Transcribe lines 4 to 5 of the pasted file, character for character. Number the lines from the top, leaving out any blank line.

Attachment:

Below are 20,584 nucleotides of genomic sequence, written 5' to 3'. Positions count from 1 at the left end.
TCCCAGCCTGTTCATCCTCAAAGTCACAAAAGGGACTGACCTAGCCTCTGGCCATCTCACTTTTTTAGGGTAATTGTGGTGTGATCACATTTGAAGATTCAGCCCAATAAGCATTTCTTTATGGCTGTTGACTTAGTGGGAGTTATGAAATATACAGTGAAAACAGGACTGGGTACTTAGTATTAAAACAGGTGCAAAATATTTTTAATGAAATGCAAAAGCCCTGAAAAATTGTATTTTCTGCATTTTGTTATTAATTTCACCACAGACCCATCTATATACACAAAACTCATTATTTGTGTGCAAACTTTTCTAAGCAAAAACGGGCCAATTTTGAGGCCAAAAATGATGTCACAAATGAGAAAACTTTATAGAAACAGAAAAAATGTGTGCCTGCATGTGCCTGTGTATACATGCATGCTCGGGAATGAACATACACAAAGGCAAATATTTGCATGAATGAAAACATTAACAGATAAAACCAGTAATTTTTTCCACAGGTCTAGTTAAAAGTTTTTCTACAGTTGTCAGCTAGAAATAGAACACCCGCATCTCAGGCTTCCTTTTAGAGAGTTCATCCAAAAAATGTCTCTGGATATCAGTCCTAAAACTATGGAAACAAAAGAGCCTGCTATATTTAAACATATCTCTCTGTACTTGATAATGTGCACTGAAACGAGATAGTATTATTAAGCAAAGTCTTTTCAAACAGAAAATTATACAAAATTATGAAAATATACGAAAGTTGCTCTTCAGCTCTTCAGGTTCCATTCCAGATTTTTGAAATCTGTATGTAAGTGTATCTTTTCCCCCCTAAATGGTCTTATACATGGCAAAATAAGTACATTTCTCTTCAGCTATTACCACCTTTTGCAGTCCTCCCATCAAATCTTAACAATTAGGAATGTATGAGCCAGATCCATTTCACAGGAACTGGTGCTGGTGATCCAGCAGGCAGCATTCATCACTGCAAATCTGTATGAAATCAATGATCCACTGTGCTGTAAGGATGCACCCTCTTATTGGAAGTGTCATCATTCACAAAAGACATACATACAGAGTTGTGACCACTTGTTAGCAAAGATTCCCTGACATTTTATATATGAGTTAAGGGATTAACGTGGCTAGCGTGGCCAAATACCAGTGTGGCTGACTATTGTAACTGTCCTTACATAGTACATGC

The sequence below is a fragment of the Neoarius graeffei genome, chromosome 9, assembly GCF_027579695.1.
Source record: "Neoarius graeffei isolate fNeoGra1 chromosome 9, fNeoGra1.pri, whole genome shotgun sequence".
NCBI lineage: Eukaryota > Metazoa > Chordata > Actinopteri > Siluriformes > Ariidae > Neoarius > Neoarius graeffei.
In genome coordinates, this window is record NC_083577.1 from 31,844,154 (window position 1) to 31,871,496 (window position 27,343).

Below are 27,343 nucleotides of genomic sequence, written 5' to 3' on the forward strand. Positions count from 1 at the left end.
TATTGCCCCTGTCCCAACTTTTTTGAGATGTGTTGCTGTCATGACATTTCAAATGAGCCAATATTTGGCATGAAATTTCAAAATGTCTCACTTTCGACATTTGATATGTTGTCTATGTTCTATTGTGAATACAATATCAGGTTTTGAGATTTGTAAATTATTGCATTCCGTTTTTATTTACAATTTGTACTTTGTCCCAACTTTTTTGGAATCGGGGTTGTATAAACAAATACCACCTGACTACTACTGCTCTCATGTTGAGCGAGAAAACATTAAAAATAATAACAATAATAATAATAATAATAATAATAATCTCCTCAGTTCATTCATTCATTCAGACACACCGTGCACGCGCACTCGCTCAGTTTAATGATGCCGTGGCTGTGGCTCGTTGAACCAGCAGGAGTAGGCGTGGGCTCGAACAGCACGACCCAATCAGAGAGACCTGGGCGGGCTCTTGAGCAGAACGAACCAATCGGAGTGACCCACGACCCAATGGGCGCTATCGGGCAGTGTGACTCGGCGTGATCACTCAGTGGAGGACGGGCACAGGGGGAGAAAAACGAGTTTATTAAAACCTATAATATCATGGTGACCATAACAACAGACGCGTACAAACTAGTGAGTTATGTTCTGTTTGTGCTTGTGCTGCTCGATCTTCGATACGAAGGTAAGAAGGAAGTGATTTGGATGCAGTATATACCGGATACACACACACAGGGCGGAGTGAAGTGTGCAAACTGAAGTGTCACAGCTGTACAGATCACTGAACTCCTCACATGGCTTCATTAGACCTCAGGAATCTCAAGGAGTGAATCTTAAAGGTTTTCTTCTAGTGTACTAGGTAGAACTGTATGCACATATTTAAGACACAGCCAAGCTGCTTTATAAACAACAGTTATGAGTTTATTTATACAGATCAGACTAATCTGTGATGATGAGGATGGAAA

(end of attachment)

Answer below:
Source record: "Neoarius graeffei isolate fNeoGra1 chromosome 9, fNeoGra1.pri, whole genome shotgun sequence".
NCBI lineage: Eukaryota > Metazoa > Chordata > Actinopteri > Siluriformes > Ariidae > Neoarius > Neoarius graeffei.